What's the best way for a stepparent to form strong bonds with his or her stepchildren? I recently got re-married to a wonderful man who is planning to adopt my three children. Unfortunately, my middle child, a preschool-age boy, has had a hard time warming up to him. What can we do to encourage their relationship?
When a parent re-marries, it's not unusual for children to go through a period of re-adjustment. Sometimes this can be a rather painful and difficult experience for everyone concerned. You can understand why when you look at the situation from your preschooler's point of view. A new man has suddenly moved into the house and begun taking a lot of his mother's time and attention. Up to this point he and his siblings have had mommy all to themselves, but now they have to share her with this "intruder." To make things worse, she has actually been seen kissing and hugging the newcomer – yuk! And to top it all off, this man is now telling him what to do and punishing him when he misbehaves. He's probably thinking to himself, "I wish this guy would just leave!"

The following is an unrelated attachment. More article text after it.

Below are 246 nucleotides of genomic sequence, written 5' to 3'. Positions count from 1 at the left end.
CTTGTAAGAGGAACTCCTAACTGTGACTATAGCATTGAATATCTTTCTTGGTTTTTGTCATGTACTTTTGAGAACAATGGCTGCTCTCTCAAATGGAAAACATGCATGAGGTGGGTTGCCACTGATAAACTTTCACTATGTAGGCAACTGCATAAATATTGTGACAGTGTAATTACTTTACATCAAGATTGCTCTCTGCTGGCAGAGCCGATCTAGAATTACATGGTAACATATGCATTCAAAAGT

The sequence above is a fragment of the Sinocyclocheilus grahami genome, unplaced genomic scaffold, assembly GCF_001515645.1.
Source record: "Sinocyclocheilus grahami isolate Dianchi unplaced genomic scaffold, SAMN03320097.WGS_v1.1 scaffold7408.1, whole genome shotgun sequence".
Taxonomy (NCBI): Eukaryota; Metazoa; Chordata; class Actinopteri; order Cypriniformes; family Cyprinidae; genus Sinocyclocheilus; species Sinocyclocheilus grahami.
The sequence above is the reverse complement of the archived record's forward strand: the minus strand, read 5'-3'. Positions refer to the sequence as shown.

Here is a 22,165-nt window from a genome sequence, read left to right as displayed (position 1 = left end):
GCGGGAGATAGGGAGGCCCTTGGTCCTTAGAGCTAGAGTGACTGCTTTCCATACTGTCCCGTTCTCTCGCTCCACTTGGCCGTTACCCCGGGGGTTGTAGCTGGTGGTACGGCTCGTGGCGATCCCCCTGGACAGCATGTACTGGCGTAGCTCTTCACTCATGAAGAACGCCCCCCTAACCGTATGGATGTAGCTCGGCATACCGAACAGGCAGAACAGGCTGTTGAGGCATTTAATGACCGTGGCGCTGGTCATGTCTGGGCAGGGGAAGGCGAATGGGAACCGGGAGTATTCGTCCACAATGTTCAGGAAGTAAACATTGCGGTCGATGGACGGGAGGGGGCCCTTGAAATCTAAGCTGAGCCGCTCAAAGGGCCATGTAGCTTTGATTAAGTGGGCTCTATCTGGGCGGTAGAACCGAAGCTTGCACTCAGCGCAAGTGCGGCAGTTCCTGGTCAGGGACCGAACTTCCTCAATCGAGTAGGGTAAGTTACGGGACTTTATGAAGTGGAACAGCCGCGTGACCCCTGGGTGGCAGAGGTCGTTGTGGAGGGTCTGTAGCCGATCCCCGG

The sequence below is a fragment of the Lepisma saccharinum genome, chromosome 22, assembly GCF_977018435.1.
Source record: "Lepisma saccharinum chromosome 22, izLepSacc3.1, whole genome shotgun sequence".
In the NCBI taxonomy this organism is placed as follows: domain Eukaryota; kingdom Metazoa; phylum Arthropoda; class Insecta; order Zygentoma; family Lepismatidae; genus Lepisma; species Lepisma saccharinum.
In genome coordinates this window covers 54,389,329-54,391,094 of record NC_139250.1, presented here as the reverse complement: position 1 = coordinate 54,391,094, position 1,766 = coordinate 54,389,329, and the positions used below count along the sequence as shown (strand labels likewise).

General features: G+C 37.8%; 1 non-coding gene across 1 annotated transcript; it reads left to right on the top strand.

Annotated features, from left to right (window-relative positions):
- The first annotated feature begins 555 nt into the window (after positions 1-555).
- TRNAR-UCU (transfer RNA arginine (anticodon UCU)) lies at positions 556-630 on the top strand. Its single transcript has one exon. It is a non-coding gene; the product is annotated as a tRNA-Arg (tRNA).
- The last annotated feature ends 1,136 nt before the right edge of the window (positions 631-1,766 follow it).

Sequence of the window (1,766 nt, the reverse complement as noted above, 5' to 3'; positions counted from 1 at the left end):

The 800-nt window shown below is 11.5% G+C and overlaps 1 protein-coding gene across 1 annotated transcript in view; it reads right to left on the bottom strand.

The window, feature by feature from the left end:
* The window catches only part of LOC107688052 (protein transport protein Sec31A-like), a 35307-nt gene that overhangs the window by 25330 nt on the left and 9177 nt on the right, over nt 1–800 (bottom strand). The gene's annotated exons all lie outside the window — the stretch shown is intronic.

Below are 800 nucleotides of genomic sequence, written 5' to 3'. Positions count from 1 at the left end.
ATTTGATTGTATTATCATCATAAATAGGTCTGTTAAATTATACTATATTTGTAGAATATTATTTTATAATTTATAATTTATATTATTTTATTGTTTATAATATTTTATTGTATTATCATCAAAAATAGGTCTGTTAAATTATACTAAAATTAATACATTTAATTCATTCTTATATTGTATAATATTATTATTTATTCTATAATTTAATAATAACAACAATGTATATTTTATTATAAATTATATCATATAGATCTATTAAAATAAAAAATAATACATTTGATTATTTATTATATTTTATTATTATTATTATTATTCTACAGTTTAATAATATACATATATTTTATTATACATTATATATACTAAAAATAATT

The problem can be even more difficult if you haven't been consistent in setting limits with your kids. It's common for single moms to be somewhat lenient and lax about establishing standards and enforcing consequences for inappropriate behavior. If your new husband is a firm disciplinarian, we can guarantee you that your child isn't going to like it.
What's the solution? As we see it, your husband is going to have to work extra-hard to develop a bond with your resistant preschooler. It won't be easy, but it's part of the challenge of building a successful blended family. It will mean taking a sincere interest in the child and spending lots of special one-on-one time together. In particular, your husband will want to go out of his way to praise your son when he behaves well instead of simply punishing him when he acts up. In other words, he needs to make an intentional effort to "catch the boy being good."
At the same time, you may need to supplement what he's doing by firming up your own disciplinary techniques. Don't put your husband in the position of having to play the "bad cop" all the time. Do what you can to take up some of the slack and give him a chance to appear in a more positive light. If you don't, you'll be headed for significant problems in the future, especially when your kids reach the teen years.
If you have additional questions or would like to discuss this situation in greater depth, call our Counseling department.
Remarriage & Blended Families (resource list)